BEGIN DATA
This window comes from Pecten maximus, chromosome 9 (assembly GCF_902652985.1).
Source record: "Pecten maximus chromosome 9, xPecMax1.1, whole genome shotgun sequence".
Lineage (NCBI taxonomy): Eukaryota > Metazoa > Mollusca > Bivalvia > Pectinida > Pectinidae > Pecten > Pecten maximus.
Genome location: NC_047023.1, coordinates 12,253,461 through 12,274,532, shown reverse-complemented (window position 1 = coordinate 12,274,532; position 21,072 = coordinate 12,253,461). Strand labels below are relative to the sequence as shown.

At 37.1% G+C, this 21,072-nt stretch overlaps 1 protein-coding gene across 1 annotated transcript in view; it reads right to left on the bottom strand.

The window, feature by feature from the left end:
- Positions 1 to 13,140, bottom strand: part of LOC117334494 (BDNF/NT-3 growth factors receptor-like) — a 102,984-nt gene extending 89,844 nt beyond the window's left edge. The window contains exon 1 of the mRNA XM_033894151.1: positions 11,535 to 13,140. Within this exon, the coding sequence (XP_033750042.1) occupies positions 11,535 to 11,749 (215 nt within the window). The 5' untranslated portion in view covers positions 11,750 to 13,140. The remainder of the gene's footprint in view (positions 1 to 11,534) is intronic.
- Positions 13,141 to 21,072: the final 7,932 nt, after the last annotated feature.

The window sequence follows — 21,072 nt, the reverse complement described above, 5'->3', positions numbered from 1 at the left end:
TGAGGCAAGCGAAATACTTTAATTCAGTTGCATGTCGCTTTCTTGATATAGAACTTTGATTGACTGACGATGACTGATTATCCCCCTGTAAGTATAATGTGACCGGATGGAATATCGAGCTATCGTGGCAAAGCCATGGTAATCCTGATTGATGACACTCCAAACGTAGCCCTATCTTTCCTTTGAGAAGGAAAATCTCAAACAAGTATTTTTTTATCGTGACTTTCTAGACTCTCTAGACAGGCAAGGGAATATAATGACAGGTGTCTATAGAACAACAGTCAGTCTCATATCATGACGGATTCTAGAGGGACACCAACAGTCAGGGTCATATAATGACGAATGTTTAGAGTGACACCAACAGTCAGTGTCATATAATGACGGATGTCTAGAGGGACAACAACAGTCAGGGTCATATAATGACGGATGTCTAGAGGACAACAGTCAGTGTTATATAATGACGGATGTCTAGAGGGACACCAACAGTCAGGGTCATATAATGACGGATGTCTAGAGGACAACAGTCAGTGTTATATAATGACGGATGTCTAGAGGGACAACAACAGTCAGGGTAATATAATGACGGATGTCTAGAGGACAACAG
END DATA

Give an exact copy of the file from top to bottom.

This window comes from Pecten maximus, chromosome 9 (assembly GCF_902652985.1).
Source record: "Pecten maximus chromosome 9, xPecMax1.1, whole genome shotgun sequence".
Lineage (NCBI taxonomy): Eukaryota > Metazoa > Mollusca > Bivalvia > Pectinida > Pectinidae > Pecten > Pecten maximus.
Genome location: NC_047023.1, coordinates 12,253,461 through 12,274,532, shown reverse-complemented (window position 1 = coordinate 12,274,532; position 21,072 = coordinate 12,253,461). Strand labels below are relative to the sequence as shown.

At 37.1% G+C, this 21,072-nt stretch overlaps 1 protein-coding gene across 1 annotated transcript in view; it reads right to left on the bottom strand.

The window, feature by feature from the left end:
- Positions 1 to 13,140, bottom strand: part of LOC117334494 (BDNF/NT-3 growth factors receptor-like) — a 102,984-nt gene extending 89,844 nt beyond the window's left edge. The window contains exon 1 of the mRNA XM_033894151.1: positions 11,535 to 13,140. Within this exon, the coding sequence (XP_033750042.1) occupies positions 11,535 to 11,749 (215 nt within the window). The 5' untranslated portion in view covers positions 11,750 to 13,140. The remainder of the gene's footprint in view (positions 1 to 11,534) is intronic.
- Positions 13,141 to 21,072: the final 7,932 nt, after the last annotated feature.

The window sequence follows — 21,072 nt, the reverse complement described above, 5'->3', positions numbered from 1 at the left end:
TGAGGCAAGCGAAATACTTTAATTCAGTTGCATGTCGCTTTCTTGATATAGAACTTTGATTGACTGACGATGACTGATTATCCCCCTGTAAGTATAATGTGACCGGATGGAATATCGAGCTATCGTGGCAAAGCCATGGTAATCCTGATTGATGACACTCCAAACGTAGCCCTATCTTTCCTTTGAGAAGGAAAATCTCAAACAAGTATTTTTTTATCGTGACTTTCTAGACTCTCTAGACAGGCAAGGGAATATAATGACAGGTGTCTATAGAACAACAGTCAGTCTCATATCATGACGGATTCTAGAGGGACACCAACAGTCAGGGTCATATAATGACGAATGTTTAGAGTGACACCAACAGTCAGTGTCATATAATGACGGATGTCTAGAGGGACAACAACAGTCAGGGTCATATAATGACGGATGTCTAGAGGACAACAGTCAGTGTTATATAATGACGGATGTCTAGAGGGACACCAACAGTCAGGGTCATATAATGACGGATGTCTAGAGGACAACAGTCAGTGTTATATAATGACGGATGTCTAGAGGGACAACAACAGTCAGGGTAATATAATGACGGATGTCTAGAGGACAACAG